Processed Foods and Diabetes Self-Management
The phrase processed food is a nutritional hot potato, generally viewed in an even more negative context than prepackaged food. But, processed foods are just foods that have been altered from their natural state and can include freezing, canning, cooking, dehydrating, or even pasteurizing milk for safety.
You probably wouldn’t consider the processing of a grape into a raisin as some horrible insult to a formerly healthy food. To judge whether a food has been processed for your benefit or to your detriment, you have to consider what processing does to the nutritional value of the food.
Whole grains, such as wheat and rice, provide good examples of how processing can reduce nutritional value. To make white flour, for example, both the germ and the bran of the original whole grain wheat are discarded. The same holds true for white rice. It wouldn’t be accurate to say that white bread and white rice are unhealthy, but neither offers the health benefits of the natural whole grain versions.
The hydrogenation of liquid fats to create a solid trans fat, however, is processing with clear negative effects on health. Trans fats raise bad LDL cholesterol levels, and lower good HDL cholesterol levels, increasing the risk for heart disease.
Consuming red meat processed into hot dogs and lunch meats appears to increase the risk for diabetes significantly beyond the risk of red meat alone, according to data from long-term observational health studies. Processed meat is mechanically manipulated, but also usually includes the addition of preservatives like sodium nitrite. These two examples illustrate processing that has a distinctly negative effect on your health.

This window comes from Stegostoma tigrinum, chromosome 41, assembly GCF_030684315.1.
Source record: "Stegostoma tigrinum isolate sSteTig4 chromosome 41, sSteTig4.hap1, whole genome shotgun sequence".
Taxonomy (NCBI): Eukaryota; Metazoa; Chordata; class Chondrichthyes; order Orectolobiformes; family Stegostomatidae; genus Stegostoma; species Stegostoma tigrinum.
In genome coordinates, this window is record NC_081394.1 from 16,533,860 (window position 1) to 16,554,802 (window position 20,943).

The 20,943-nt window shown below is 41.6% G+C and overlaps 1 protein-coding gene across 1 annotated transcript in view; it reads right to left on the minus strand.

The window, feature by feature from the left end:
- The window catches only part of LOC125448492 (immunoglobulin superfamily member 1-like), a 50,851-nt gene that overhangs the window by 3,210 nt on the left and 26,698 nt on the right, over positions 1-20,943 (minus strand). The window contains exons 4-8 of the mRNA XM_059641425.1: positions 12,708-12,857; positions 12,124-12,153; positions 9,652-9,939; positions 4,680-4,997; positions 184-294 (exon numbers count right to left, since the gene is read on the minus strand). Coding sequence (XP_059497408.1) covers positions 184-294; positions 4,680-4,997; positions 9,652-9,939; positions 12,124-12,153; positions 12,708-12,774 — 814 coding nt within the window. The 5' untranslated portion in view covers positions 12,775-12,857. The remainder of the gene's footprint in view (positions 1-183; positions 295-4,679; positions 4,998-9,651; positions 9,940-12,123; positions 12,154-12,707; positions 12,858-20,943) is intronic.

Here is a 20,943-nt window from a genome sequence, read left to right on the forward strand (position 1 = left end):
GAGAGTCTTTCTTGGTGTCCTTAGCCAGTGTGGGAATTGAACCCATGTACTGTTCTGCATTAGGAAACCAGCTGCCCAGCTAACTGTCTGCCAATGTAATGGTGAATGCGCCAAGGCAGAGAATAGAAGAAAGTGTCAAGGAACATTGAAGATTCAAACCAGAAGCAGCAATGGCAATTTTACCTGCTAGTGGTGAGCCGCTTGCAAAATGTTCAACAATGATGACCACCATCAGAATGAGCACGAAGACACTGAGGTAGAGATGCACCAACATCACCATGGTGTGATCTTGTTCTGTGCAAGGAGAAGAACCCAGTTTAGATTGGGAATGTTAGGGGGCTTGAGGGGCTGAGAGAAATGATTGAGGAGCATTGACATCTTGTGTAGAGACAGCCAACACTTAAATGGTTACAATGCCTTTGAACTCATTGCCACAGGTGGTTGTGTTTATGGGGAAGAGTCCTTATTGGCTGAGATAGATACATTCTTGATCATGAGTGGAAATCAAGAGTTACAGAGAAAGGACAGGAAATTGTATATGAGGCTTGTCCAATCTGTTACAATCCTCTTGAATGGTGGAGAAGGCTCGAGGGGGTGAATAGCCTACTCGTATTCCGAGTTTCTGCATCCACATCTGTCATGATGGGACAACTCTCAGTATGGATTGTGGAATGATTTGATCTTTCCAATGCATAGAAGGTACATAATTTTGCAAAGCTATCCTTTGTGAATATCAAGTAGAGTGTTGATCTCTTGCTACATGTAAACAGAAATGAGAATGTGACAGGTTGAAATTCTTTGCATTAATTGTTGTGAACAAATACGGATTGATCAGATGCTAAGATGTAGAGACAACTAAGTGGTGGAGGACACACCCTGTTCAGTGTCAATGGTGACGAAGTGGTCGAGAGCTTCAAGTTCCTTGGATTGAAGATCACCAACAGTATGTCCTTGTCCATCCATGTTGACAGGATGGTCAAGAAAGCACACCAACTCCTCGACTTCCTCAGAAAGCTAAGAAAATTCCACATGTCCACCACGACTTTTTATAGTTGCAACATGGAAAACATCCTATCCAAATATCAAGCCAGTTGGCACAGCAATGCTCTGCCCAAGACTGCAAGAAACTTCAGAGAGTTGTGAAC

Notice that hydrogenation and the addition of nitrites refer back to additives and preservatives. Much processing of food is to improve the quality, shelf life, flavor, appearance, safety, or nutritional value of the food products. Many cereals and breads are enriched with added vitamins, for instance, and the processing of milk by pasteurization reduces the risk for disease.
Once again, your focus should be on the nutritional benefits of food to blood glucose control and the risk for heart disease instead of on the popular idea that processed equals bad — in some cases that’s true, but in some cases it’s just the opposite. Knowing how the foods you choose can minimize the impact of diabetes on your long-term health and adopting those healthy eating habits is what’s really important.